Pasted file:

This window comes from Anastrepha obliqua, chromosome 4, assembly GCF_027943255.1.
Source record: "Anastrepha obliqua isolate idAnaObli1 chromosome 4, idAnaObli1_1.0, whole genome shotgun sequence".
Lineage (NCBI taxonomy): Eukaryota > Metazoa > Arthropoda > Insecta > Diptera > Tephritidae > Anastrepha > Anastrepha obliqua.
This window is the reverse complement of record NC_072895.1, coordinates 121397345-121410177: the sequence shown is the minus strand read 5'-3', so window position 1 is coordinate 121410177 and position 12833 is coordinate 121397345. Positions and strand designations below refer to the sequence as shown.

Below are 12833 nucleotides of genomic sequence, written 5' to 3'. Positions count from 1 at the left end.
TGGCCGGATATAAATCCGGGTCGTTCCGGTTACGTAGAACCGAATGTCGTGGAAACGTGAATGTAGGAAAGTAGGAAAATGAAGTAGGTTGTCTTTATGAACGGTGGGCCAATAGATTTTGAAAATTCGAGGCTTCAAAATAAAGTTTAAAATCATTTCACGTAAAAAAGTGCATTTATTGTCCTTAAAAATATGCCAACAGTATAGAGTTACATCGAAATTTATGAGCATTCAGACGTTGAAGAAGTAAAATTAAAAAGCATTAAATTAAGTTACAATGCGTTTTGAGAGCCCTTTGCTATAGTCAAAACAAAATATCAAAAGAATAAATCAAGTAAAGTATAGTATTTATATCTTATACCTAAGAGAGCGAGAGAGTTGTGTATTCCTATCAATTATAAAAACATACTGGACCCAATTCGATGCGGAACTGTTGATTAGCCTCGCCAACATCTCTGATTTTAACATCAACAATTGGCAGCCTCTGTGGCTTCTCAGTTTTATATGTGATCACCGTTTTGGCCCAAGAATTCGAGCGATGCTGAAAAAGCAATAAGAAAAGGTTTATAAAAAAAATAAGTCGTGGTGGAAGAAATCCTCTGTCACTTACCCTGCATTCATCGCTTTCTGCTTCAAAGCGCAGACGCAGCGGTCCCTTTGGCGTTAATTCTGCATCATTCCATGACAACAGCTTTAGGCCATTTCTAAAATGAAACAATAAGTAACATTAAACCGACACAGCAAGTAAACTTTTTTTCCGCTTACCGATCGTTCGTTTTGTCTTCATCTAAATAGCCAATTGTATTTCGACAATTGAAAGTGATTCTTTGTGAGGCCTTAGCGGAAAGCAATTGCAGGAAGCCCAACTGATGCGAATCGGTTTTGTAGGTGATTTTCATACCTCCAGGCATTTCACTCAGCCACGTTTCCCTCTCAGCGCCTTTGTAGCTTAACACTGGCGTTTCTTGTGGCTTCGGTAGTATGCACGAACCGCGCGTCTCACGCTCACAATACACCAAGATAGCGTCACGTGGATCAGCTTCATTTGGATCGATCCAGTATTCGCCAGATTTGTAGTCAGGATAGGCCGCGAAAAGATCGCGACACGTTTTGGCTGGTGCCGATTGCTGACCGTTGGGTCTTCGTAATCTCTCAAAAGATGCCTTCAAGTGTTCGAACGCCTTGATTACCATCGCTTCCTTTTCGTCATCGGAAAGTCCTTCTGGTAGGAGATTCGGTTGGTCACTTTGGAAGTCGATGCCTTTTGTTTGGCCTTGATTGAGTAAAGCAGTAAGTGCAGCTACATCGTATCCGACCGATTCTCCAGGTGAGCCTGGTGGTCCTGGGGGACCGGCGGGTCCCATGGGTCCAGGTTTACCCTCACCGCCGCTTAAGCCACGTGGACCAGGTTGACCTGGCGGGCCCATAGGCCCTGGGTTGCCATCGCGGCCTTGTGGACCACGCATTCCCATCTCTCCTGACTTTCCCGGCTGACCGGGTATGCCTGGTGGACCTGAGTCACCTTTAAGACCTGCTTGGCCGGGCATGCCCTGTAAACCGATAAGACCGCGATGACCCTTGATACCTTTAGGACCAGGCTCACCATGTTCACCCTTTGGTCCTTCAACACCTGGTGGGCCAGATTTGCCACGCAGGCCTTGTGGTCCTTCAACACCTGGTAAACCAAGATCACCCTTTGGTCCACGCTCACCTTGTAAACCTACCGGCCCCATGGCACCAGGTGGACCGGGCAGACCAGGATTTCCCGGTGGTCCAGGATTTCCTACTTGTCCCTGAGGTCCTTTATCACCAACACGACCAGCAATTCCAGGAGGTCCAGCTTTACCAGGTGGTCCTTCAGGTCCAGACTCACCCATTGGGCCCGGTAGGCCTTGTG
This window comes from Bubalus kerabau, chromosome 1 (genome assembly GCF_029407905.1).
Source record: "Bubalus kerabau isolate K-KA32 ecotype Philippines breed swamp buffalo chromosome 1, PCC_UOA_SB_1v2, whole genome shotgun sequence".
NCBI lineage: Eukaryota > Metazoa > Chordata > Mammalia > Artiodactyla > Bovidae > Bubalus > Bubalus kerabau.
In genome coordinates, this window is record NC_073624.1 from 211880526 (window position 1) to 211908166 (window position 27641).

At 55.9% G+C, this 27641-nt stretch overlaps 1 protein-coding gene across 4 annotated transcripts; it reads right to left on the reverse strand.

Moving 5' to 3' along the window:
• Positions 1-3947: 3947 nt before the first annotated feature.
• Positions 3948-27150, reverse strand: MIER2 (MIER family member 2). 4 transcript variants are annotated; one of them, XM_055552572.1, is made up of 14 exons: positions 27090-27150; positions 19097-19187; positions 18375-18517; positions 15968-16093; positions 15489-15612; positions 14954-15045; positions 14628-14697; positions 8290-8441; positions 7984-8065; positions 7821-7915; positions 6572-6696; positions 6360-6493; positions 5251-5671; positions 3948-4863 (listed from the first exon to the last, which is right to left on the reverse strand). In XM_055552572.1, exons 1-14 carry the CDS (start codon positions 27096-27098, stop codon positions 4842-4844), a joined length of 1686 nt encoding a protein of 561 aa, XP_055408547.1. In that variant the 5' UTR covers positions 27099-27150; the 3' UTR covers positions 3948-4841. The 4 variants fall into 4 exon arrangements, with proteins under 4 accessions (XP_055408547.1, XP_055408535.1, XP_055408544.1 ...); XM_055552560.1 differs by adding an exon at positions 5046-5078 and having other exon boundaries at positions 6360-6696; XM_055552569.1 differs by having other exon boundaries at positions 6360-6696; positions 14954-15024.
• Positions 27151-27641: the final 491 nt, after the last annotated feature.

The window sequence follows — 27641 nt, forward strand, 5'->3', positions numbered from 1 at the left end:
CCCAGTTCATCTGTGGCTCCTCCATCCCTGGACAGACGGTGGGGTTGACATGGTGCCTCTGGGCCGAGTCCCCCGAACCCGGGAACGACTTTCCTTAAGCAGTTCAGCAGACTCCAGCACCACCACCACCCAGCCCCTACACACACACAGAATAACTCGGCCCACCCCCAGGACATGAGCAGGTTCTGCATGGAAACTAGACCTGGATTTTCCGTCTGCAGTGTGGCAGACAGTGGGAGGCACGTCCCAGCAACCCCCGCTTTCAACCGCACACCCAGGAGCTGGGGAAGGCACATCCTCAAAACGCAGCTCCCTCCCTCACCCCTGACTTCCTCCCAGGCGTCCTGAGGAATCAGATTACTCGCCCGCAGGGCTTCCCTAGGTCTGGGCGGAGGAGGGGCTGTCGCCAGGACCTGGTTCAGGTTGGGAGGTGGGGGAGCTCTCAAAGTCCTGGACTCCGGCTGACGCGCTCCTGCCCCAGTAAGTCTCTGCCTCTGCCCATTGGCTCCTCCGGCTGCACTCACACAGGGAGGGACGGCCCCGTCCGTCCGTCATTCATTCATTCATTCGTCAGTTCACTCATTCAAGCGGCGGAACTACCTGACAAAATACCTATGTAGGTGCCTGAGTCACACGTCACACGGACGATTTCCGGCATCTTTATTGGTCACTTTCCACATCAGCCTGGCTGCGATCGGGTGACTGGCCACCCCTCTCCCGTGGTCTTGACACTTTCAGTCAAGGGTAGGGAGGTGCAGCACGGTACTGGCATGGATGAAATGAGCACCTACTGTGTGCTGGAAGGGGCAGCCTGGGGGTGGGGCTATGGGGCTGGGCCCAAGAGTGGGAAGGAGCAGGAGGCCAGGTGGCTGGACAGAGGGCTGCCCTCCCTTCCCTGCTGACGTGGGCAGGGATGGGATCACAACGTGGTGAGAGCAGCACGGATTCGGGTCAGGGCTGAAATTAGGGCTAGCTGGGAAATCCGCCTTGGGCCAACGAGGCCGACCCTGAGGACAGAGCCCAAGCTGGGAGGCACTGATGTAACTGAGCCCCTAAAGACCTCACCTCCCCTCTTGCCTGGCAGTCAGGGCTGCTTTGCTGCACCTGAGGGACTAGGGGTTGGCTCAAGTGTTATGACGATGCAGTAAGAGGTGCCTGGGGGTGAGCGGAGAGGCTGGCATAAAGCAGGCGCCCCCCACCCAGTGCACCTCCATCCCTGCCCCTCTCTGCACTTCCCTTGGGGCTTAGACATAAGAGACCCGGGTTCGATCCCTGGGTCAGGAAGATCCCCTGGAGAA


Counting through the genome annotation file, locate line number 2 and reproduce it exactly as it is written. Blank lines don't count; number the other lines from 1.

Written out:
Source record: "Anastrepha obliqua isolate idAnaObli1 chromosome 4, idAnaObli1_1.0, whole genome shotgun sequence".